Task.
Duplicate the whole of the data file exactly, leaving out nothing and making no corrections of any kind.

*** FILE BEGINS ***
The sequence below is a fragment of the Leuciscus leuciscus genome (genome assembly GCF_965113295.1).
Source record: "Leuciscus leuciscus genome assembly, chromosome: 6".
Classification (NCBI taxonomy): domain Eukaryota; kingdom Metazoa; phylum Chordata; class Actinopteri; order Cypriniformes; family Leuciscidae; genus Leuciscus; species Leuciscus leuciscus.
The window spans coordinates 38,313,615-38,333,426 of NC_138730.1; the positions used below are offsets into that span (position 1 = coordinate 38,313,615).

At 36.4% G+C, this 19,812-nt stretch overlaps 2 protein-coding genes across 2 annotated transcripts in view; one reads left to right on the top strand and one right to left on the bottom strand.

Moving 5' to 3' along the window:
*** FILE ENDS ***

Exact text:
The sequence below is a fragment of the Leuciscus leuciscus genome (genome assembly GCF_965113295.1).
Source record: "Leuciscus leuciscus genome assembly, chromosome: 6".
Classification (NCBI taxonomy): domain Eukaryota; kingdom Metazoa; phylum Chordata; class Actinopteri; order Cypriniformes; family Leuciscidae; genus Leuciscus; species Leuciscus leuciscus.
The window spans coordinates 38,313,615-38,333,426 of NC_138730.1; the positions used below are offsets into that span (position 1 = coordinate 38,313,615).

At 36.4% G+C, this 19,812-nt stretch overlaps 2 protein-coding genes across 2 annotated transcripts in view; one reads left to right on the top strand and one right to left on the bottom strand.

Moving 5' to 3' along the window: